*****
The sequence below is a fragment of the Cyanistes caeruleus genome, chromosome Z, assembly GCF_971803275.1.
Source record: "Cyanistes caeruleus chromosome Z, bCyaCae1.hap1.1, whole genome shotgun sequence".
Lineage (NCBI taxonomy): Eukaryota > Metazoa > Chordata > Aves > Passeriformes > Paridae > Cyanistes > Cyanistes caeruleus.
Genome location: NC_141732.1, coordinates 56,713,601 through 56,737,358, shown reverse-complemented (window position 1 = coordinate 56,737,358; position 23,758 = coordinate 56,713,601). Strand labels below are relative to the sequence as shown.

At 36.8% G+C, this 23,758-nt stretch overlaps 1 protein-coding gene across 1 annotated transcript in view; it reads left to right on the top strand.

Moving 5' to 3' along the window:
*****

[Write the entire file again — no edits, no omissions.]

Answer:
The sequence below is a fragment of the Cyanistes caeruleus genome, chromosome Z, assembly GCF_971803275.1.
Source record: "Cyanistes caeruleus chromosome Z, bCyaCae1.hap1.1, whole genome shotgun sequence".
Lineage (NCBI taxonomy): Eukaryota > Metazoa > Chordata > Aves > Passeriformes > Paridae > Cyanistes > Cyanistes caeruleus.
Genome location: NC_141732.1, coordinates 56,713,601 through 56,737,358, shown reverse-complemented (window position 1 = coordinate 56,737,358; position 23,758 = coordinate 56,713,601). Strand labels below are relative to the sequence as shown.

At 36.8% G+C, this 23,758-nt stretch overlaps 1 protein-coding gene across 1 annotated transcript in view; it reads left to right on the top strand.

Moving 5' to 3' along the window: